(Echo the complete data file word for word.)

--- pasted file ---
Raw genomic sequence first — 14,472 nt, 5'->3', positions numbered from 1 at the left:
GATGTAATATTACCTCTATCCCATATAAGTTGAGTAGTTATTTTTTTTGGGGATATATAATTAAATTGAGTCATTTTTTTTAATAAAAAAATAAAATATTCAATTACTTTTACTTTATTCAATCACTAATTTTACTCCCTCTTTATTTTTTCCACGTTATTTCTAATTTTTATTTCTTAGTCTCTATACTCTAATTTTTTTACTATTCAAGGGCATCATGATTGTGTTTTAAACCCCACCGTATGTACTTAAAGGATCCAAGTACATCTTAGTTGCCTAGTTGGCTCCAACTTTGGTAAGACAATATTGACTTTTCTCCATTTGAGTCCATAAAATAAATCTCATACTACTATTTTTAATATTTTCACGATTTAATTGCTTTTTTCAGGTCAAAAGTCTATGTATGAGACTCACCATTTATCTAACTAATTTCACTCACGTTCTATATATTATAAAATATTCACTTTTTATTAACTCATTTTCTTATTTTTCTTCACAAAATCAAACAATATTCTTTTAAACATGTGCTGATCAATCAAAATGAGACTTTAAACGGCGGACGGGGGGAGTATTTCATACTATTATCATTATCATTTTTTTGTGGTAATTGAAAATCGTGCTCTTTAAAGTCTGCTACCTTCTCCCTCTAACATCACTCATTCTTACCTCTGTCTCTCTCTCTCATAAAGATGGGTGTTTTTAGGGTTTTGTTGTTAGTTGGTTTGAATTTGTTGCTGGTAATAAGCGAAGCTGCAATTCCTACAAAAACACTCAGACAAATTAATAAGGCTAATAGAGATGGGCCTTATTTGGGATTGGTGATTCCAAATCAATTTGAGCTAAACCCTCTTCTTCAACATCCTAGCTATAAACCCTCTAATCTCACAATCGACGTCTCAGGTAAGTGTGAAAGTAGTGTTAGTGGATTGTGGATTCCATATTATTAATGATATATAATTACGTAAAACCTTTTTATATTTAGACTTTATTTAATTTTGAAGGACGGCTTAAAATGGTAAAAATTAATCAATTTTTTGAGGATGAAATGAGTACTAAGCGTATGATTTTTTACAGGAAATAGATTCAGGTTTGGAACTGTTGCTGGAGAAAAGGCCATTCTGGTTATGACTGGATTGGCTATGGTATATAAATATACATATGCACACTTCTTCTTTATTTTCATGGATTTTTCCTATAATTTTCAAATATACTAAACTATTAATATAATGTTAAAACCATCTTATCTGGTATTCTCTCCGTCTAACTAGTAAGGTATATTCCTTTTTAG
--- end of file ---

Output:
Raw genomic sequence first — 14,472 nt, 5'->3', positions numbered from 1 at the left:
GATGTAATATTACCTCTATCCCATATAAGTTGAGTAGTTATTTTTTTTGGGGATATATAATTAAATTGAGTCATTTTTTTTAATAAAAAAATAAAATATTCAATTACTTTTACTTTATTCAATCACTAATTTTACTCCCTCTTTATTTTTTCCACGTTATTTCTAATTTTTATTTCTTAGTCTCTATACTCTAATTTTTTTACTATTCAAGGGCATCATGATTGTGTTTTAAACCCCACCGTATGTACTTAAAGGATCCAAGTACATCTTAGTTGCCTAGTTGGCTCCAACTTTGGTAAGACAATATTGACTTTTCTCCATTTGAGTCCATAAAATAAATCTCATACTACTATTTTTAATATTTTCACGATTTAATTGCTTTTTTCAGGTCAAAAGTCTATGTATGAGACTCACCATTTATCTAACTAATTTCACTCACGTTCTATATATTATAAAATATTCACTTTTTATTAACTCATTTTCTTATTTTTCTTCACAAAATCAAACAATATTCTTTTAAACATGTGCTGATCAATCAAAATGAGACTTTAAACGGCGGACGGGGGGAGTATTTCATACTATTATCATTATCATTTTTTTGTGGTAATTGAAAATCGTGCTCTTTAAAGTCTGCTACCTTCTCCCTCTAACATCACTCATTCTTACCTCTGTCTCTCTCTCTCATAAAGATGGGTGTTTTTAGGGTTTTGTTGTTAGTTGGTTTGAATTTGTTGCTGGTAATAAGCGAAGCTGCAATTCCTACAAAAACACTCAGACAAATTAATAAGGCTAATAGAGATGGGCCTTATTTGGGATTGGTGATTCCAAATCAATTTGAGCTAAACCCTCTTCTTCAACATCCTAGCTATAAACCCTCTAATCTCACAATCGACGTCTCAGGTAAGTGTGAAAGTAGTGTTAGTGGATTGTGGATTCCATATTATTAATGATATATAATTACGTAAAACCTTTTTATATTTAGACTTTATTTAATTTTGAAGGACGGCTTAAAATGGTAAAAATTAATCAATTTTTTGAGGATGAAATGAGTACTAAGCGTATGATTTTTTACAGGAAATAGATTCAGGTTTGGAACTGTTGCTGGAGAAAAGGCCATTCTGGTTATGACTGGATTGGCTATGGTATATAAATATACATATGCACACTTCTTCTTTATTTTCATGGATTTTTCCTATAATTTTCAAATATACTAAACTATTAATATAATGTTAAAACCATCTTATCTGGTATTCTCTCCGTCTAACTAGTAAGGTATATTCCTTTTTAG